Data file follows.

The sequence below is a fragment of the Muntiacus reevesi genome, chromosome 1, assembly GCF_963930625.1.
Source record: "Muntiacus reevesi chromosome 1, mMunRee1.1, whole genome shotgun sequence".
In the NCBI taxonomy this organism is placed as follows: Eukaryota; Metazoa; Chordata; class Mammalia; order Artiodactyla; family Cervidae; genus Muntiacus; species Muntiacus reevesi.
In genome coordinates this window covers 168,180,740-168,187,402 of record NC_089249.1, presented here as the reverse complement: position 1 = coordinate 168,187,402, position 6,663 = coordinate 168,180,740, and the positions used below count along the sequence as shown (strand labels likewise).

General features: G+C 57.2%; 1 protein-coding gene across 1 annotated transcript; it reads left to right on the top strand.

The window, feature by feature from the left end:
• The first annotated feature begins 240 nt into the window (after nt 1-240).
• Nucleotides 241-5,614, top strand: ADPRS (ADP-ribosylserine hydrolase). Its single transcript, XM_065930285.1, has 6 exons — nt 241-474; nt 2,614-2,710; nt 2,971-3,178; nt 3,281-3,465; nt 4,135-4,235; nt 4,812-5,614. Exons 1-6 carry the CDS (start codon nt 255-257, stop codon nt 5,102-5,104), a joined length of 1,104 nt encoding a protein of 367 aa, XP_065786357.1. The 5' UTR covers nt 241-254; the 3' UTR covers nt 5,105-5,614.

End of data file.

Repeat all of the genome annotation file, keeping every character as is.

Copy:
The sequence below is a fragment of the Muntiacus reevesi genome, chromosome 1, assembly GCF_963930625.1.
Source record: "Muntiacus reevesi chromosome 1, mMunRee1.1, whole genome shotgun sequence".
In the NCBI taxonomy this organism is placed as follows: Eukaryota; Metazoa; Chordata; class Mammalia; order Artiodactyla; family Cervidae; genus Muntiacus; species Muntiacus reevesi.
In genome coordinates this window covers 168,180,740-168,187,402 of record NC_089249.1, presented here as the reverse complement: position 1 = coordinate 168,187,402, position 6,663 = coordinate 168,180,740, and the positions used below count along the sequence as shown (strand labels likewise).

General features: G+C 57.2%; 1 protein-coding gene across 1 annotated transcript; it reads left to right on the top strand.

The window, feature by feature from the left end:
• The first annotated feature begins 240 nt into the window (after nt 1-240).
• Nucleotides 241-5,614, top strand: ADPRS (ADP-ribosylserine hydrolase). Its single transcript, XM_065930285.1, has 6 exons — nt 241-474; nt 2,614-2,710; nt 2,971-3,178; nt 3,281-3,465; nt 4,135-4,235; nt 4,812-5,614. Exons 1-6 carry the CDS (start codon nt 255-257, stop codon nt 5,102-5,104), a joined length of 1,104 nt encoding a protein of 367 aa, XP_065786357.1. The 5' UTR covers nt 241-254; the 3' UTR covers nt 5,105-5,614.